Monday, November 22, 2010

Not Nearly As Disguised As He Ought To Be: Han Solo As A Stormtrooper Ornament!

The Good: Good balance, Good general detailing
The Bad: Light on facial detailing, No helmet
The Basics: A good, but very average ornament, the Han Solo As A Stormtrooper ornament is underdetailed on the face, but otherwise wonderful.

In the pantheon of Star Wars collectibles, there are few characters who have been more overmerchandised than the four principle characters from the original Trilogy: Luke Skywalker, Princess Leia Organa, Darth Vader (as unlikely as it might seem given how monolithic the costume and character was) and Han Solo. Han Solo made it through the first Star Wars film with only two costume changes, while Luke had four, but Han manages to pick up the slack in the other installments. In the first film, the second outfit the smuggler wore was that of a Stormtrooper, one of the generic soldiers of the Empire. It is that outfit that the new Han Solo ornament wears.

From the Star Wars line comes the Han Solo As A Stormtrooper ornament, the thirteenth in the series of character ornaments from Star Wars. Fans of the Star Wars Trilogy will easily recall Han Solo as he appeared disguised as a stormtrooper. When the Millennium Falcon arrived at the Death Star in A New Hope (click here for my review!), Han Solo and Luke Skywalker donned stormtrooper armor in order to blend in and move freely about the space station. Hallmark captures Han Solo with an imperial blaster in his hands, ready to shoot!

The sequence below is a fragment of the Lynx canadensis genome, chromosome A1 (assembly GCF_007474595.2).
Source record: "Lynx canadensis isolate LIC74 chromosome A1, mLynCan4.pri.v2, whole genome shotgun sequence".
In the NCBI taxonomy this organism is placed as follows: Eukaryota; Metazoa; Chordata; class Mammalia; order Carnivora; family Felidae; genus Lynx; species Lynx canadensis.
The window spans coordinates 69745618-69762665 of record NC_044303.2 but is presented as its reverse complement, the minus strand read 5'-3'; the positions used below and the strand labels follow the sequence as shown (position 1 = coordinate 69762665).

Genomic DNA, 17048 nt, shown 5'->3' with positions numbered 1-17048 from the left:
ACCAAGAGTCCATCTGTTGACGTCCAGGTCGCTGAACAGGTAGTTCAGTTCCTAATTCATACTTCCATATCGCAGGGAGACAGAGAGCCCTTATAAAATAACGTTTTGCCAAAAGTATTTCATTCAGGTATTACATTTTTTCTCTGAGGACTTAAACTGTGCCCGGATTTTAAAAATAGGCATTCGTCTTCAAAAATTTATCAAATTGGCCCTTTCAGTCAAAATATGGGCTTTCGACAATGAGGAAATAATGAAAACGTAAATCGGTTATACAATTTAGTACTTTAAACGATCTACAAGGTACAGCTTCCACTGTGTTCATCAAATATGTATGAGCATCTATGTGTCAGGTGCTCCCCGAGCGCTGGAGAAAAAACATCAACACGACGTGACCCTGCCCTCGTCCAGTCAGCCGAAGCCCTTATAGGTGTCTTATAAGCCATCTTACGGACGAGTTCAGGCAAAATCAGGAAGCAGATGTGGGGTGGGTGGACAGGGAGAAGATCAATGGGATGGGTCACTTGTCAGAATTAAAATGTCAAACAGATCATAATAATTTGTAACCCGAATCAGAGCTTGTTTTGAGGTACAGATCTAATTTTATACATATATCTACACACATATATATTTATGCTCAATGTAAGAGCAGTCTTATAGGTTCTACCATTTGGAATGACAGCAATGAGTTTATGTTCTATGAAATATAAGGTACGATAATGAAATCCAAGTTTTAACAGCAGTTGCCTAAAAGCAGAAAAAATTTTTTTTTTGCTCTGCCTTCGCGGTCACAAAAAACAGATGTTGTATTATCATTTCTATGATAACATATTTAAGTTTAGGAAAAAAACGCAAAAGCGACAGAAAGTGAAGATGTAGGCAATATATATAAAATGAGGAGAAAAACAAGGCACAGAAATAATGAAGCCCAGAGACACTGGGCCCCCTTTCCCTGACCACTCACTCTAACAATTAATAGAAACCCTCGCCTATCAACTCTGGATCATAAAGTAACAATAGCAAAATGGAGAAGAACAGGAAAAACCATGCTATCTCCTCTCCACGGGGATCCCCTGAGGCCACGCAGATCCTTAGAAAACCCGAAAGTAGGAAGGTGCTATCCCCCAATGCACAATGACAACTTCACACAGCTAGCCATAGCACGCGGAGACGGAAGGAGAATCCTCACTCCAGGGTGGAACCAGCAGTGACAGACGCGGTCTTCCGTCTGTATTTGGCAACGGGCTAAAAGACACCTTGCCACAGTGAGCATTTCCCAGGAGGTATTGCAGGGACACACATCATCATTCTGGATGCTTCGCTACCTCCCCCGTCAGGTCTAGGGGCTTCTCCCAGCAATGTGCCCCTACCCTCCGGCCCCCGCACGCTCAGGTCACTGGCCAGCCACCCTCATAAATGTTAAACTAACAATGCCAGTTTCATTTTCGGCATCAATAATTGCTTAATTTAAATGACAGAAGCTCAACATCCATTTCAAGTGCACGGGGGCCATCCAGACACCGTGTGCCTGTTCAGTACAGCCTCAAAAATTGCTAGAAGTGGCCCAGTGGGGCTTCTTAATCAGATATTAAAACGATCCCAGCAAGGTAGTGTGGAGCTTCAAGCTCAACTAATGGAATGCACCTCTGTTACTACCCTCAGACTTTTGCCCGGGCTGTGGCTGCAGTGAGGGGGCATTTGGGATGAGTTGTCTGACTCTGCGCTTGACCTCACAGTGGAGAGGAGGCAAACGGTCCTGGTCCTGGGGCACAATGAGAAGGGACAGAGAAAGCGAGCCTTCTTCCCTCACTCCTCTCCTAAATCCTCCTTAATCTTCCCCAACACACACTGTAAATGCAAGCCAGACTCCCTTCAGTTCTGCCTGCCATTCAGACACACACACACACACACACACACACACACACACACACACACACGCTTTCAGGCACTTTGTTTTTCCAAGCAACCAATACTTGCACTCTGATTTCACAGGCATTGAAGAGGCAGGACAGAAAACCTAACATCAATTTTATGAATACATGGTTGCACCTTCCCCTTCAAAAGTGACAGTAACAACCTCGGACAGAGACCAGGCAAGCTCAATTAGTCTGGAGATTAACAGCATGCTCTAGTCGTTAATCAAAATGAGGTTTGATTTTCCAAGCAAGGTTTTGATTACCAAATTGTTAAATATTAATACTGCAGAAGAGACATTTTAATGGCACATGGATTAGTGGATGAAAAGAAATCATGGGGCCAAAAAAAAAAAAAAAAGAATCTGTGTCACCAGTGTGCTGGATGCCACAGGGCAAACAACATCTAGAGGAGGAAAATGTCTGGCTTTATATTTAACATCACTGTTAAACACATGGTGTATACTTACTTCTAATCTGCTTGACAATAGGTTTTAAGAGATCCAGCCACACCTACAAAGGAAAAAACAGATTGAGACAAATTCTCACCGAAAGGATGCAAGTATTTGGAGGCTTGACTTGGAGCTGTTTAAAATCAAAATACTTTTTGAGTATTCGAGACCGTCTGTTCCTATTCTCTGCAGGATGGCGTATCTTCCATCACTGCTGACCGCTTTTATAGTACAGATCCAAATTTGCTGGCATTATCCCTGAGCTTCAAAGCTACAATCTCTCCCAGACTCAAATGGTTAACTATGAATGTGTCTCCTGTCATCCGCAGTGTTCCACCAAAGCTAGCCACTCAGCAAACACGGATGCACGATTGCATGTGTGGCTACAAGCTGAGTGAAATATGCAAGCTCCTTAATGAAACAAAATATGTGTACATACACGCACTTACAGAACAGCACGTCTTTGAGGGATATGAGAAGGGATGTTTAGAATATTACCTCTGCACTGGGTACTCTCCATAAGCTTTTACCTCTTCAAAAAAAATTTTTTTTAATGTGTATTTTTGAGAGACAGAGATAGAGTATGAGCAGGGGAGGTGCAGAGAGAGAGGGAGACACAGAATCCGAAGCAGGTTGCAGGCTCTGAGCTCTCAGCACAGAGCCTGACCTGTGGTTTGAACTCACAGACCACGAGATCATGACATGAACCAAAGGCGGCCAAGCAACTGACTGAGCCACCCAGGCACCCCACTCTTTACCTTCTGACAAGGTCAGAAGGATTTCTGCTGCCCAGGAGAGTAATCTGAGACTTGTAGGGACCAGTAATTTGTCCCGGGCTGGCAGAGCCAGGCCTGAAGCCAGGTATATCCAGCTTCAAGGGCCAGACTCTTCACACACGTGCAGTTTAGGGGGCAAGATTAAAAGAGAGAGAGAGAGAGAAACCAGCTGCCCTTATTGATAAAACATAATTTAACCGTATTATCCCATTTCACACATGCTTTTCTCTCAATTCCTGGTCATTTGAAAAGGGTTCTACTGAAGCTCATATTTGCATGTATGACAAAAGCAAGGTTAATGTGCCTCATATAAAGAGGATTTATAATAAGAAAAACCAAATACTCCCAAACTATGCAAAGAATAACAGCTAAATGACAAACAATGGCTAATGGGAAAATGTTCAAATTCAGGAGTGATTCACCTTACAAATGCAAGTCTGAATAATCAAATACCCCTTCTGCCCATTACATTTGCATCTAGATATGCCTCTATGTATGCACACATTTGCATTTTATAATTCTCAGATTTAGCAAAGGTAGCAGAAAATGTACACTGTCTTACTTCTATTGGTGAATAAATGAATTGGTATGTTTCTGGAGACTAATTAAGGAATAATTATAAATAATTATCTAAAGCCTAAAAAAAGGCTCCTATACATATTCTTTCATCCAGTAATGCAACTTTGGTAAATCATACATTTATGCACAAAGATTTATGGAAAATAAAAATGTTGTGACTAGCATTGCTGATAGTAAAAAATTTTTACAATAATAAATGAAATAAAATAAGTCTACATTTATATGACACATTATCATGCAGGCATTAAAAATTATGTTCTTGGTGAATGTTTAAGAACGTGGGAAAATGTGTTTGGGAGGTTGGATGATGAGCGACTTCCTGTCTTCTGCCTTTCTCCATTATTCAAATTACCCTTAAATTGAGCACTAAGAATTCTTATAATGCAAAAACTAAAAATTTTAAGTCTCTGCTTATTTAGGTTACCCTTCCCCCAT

This is a very typical, very average Star Wars ornament with no bells and whistles, which is also why it is one of the more affordable ornaments in the line.


The Han Solo ornament recreates the disguised smuggler in solid plastic. The ornament, released in 2009, is the smuggler holding an imperial blaster in a two-handed grip. As a result, most of Han Solo's body is covered in durable-looking white armor. The ornament has the character with his helmet off and this is the only way one may tell that it is Han Solo underneath the armor. Hallmark managed to get $15.00 originally for this ornament and it sold fairly well at that price. Han Solo As A Stormtrooper is in the same scale as the other ornaments of people from the Star Wars films. This character ornament is ten centimeters tall, five and a half centimeters wide and four centimeters deep. Given that the ornament was designed for fans, this is an ornament that appeals to collectors and those who like Harrison Ford might well enjoy this as well, though collectors do not seem to be making this a sellout.

The Hallmark Han Solo ornament is made of a durable plastic and has him holding a blaster in both hands. His feet are arranged in a solid stance, as if he is prepared for attacks coming from any direction. Han Solo, so adorned looks just like he did when he shot open the grate into the garbage chute. The armor looks good and Hallmark also included such worthwhile details as the holsters hanging from his belt.